Nobel Peace Prize winner and president of South Africa from 1994-1999, Nelson Mandela was imprisoned for 27 years. He and other members of the African National Congress were deemed South Africa’s most dangerous criminals as they rebelled against Apartheid.
Christo Brand is an Afrikaner, who was raised in a multi-ethnic community, unaware of the realities of Apartheid. In 1978, when he turned 18, he chose to be a prison guard rather than a soldier or policeman. The brutality and danger, and the racism inherent in the law, were confusing to his tolerant sensibility.
Colm Tóibín is the author of seven novels, including The Master, winner of the Los Angeles Times Book Prize; Brooklyn, winner of the Costa Book Award; and two story collections. Twice shortlisted for the Man Booker Prize, Tóibín lives in Dublin and New York.
Tóibín’s latest novel, Nora Webster, displays a singular vision into the interior lives of ordinary people. Like other Tóibín novels, this one is set in a small Irish town in the middle of the 20th century, a time and place he is intimately familiar with from his own childhood.
“Being Mortal is about the struggle to cope with the constraints of our biology.” This is Atul Gawande’s observation in his important new book, Being Mortal: Medicine and What Matters in the End. He is the author of three previous books, including The Checklist Manifesto, in which he boldly calls for a surgical checklist to be performed before any surgery, anywhere. This may seem like common sense, but there was no such practice in place.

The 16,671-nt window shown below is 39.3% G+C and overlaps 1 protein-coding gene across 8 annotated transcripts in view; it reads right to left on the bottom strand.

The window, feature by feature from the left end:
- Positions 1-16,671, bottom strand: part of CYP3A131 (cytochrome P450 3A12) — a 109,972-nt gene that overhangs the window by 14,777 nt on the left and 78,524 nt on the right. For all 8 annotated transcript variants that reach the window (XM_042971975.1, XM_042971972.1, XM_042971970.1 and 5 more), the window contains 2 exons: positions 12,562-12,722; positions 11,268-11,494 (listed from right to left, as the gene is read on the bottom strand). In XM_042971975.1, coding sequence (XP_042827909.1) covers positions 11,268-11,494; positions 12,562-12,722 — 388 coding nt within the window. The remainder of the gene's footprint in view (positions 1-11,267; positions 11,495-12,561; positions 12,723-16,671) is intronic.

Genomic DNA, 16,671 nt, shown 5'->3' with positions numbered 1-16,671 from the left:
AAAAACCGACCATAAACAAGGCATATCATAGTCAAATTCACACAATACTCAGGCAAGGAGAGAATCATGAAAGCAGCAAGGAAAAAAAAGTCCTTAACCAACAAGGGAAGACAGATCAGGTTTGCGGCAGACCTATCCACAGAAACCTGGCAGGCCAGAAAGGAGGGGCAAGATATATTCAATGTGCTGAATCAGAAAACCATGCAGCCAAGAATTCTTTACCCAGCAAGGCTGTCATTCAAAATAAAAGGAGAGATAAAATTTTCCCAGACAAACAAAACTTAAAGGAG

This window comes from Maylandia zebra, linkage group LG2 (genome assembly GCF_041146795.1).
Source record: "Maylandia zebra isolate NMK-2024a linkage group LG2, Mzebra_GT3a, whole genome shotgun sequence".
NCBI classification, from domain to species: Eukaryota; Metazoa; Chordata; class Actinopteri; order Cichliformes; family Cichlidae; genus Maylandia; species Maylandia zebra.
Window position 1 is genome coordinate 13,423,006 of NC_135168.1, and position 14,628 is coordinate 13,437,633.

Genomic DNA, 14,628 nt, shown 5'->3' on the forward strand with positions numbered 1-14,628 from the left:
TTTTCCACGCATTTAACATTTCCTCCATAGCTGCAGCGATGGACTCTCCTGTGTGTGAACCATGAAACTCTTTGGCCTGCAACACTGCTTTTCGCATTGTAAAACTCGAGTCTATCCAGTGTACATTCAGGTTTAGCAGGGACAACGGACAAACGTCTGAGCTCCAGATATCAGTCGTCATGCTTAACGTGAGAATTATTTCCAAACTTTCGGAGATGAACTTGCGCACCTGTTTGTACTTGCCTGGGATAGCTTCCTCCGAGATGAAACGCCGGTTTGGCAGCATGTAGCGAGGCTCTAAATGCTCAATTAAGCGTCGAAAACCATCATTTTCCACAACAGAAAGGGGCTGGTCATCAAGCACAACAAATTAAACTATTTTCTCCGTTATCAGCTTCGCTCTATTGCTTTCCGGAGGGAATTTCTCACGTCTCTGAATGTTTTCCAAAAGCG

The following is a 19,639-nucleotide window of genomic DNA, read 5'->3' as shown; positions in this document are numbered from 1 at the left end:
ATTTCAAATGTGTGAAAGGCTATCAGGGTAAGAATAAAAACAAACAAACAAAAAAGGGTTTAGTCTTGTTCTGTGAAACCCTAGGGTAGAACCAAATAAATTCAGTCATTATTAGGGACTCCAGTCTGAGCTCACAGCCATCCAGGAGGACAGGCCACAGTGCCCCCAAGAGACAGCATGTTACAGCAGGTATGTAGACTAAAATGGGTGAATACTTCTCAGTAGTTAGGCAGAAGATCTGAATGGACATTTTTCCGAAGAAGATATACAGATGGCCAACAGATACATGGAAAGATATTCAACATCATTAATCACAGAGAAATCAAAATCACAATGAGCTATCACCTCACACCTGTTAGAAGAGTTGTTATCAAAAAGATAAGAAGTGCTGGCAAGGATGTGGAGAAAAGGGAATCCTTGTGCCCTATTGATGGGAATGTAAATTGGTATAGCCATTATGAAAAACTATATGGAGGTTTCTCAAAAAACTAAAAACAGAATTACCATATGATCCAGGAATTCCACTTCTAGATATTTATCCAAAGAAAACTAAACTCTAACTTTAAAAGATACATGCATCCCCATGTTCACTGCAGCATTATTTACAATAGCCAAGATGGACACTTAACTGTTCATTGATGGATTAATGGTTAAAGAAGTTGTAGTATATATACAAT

Internal Medicine by Terrence Holt is a compilation of nine stories that loosely reflect Holt’s experience as an internal medicine resident. Each story is a compositely drawn case, just as Holt’s protagonist, “Harper,” is an amalgamation of his fellow residents. Holt remolds the medical cases, he says, “according to the logic not of journalism but of parable, seeking to capture the essence of something too complex to be understood any other way.”
The Leary family—Eileen, a nurse; her professor husband, Ed; and their ordinary son, Connell—are like most families. Their upward trajectory in economic status results in a move to the New York City suburbs from their working class Brooklyn. Things continue pretty much as expected until the arrival of a debilitating illness: Ed develops early onset Alzheimer’s disease, which they face with perseverance and dignity.
Hampton Sides is an editor-at-large for Outside Magazine and a master of narrative non-fiction. His latest book, In the Kingdom of Ice: The Grand and Terrible Polar Voyage of the USS Jeannette, combines just the right amount of adventure, meticulous research and remarkable characters with lofty dreams.
In her novel The Land of Love and Drowning, Tiphanie Yanique takes us to the Virgin Islands in the early 1900s, as rule is transferred from Denmark to the United States.
Two sisters, Eona and Annette, and a brother they don’t know they have, all possess a particular beauty and sensuality. Orphaned after a shipwreck and stripped of their social status, the siblings traverse the next 60 years on the beloved island that is bound by the sea that killed their father.
Yanique, a native of St. Thomas, creates a multifaceted world you won’t soon forget.